Saturday, August 20, 2016
THE VALLEY OF DRY BONES
This week started out with the joyful celebration of Brother Thomas’ profession of solemn vows, joyful not just for him but for our monastic community (see last week’s post).
During the rest of the week, though, I was reminded of the somber side of life as I attended a wake, helped someone via a phone conversation to deal with her mother’s death earlier that day, and learned about the awful distress of three of our students due to events beyond their control.
Then yesterday, Friday, I reflected on the first reading assigned for the day, Ezekiel’s vision of the valley of the dry bones (Ez 37:1-14). The vision has to do with God’s restoring the fortunes of Israel, and is addressed to the Jews who were living in exile. The vision begins with the remains of the old Israel, the totally hopeless situation of the captive Jews in a foreign land, a valley of dry bones.
The image seems at first to be about “restoring” and “revivifying” the nation of Israel after its period of captivity. But a careful reading of the story shows (as a footnote in the NAB puts it) that “the new Israel in the vision is radically different: it is an ideal people, shaped by God’s spirit to live the covenant faithfully.”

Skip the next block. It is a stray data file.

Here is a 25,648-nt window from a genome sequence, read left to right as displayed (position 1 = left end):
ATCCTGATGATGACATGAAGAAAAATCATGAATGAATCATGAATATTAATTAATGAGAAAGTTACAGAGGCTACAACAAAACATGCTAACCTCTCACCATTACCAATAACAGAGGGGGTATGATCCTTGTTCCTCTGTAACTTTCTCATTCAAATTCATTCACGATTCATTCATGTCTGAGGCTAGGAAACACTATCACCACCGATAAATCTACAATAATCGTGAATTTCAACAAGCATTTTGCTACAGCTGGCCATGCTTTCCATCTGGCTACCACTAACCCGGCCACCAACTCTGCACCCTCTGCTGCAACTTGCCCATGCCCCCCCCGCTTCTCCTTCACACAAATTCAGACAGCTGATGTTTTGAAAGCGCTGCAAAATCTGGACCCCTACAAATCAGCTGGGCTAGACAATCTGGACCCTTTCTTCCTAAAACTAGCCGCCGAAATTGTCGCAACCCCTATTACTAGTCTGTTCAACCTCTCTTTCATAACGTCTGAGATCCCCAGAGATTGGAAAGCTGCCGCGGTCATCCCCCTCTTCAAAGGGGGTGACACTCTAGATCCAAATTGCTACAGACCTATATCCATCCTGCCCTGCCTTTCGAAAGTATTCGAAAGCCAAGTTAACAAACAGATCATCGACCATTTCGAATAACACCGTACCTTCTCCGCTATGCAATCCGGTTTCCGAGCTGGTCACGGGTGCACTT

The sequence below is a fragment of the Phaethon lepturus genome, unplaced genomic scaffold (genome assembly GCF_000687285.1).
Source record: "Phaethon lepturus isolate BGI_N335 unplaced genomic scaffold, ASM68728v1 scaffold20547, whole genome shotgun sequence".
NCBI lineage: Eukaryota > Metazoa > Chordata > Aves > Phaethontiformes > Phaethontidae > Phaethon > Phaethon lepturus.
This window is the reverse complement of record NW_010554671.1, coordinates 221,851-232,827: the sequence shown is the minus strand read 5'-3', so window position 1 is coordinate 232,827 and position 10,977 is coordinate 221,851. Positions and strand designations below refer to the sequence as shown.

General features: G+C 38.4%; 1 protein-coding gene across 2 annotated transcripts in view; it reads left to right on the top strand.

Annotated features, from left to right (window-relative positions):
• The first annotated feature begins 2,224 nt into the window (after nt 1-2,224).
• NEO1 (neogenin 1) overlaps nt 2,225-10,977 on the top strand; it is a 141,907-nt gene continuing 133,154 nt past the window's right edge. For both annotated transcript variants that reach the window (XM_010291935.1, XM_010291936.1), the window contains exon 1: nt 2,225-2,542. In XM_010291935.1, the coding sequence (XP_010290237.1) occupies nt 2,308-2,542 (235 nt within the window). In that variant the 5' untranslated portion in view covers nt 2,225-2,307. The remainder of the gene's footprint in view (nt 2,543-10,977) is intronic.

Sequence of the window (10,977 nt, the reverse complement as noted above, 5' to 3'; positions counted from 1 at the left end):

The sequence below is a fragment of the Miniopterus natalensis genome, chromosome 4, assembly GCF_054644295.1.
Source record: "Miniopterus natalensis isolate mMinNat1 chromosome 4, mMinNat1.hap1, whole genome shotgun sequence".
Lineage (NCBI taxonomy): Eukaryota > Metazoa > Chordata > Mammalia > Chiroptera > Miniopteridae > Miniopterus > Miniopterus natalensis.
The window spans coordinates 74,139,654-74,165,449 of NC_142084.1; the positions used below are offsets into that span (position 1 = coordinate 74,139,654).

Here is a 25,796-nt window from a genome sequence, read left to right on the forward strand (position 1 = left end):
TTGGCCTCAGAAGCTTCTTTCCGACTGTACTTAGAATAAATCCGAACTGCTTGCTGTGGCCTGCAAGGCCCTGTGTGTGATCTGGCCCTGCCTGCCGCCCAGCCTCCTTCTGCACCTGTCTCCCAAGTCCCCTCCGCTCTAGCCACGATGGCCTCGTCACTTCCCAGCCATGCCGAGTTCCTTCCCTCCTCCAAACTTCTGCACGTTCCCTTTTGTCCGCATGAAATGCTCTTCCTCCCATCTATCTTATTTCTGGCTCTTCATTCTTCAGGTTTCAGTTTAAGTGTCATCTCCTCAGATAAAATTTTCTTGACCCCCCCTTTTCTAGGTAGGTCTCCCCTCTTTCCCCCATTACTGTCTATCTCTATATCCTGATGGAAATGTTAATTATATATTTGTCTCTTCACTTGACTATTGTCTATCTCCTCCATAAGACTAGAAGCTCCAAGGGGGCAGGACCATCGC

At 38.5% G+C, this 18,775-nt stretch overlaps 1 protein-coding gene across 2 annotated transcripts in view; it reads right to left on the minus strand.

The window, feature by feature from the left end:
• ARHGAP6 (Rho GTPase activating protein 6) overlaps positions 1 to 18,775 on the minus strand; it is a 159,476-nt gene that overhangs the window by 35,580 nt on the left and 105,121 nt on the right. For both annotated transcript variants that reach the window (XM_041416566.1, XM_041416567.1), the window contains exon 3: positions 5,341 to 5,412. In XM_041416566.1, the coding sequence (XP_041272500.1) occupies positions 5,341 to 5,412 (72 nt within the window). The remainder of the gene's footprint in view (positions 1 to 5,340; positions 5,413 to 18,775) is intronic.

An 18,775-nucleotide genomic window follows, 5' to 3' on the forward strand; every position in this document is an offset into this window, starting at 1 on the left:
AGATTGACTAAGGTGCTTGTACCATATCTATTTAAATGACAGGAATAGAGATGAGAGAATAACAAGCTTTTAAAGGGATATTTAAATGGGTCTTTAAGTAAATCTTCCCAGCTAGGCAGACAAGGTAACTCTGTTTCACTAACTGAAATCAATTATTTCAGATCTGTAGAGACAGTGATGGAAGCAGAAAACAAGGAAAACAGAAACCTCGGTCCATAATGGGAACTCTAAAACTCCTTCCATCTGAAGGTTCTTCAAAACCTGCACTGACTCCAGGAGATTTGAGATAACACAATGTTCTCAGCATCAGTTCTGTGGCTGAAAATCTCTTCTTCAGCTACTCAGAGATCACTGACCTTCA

The spirit that breathes life into those dry bones does not simply bring them back to life, but rather transforms them into something new – the new People of God. A people created by the action of the Spirit of God – that’s us! The Church, the Body of Christ, is the New People of God. This has some interesting consequences, as I soon found out.
As I reflected on the passage, I could see several particular students of mine lying in that valley of death -- teenagers who are carrying burdens that no one should every have to bear. I prayed that the Spirit would reach them and bring them the gift of new life. The promise, I remembered, was not that they would “get back to normal,” but that, because of their share in the redemptive suffering of Christ on the cross, each of them would be transformed into a new creature of the Spirit, someone who is compassionate with others who are suffering, someone who is patient with the shortcomings of his brothers and sisters, someone who can forgive the people who have hurt him, someone who lives in confident hope born of the sure knowledge that he is loved infinitely by God.
As someone who interacts with a couple of these kids every day, I prayed that I might be able to be of some encouragement to them, that I might provide a little part of the “breath of God” that transforms them into New Creatures born from the bones of the Valley of Death. It’s a bit sobering, though, to think that in order to help them, I have to walk down into that dusty, horrible valley myself to stand beside them.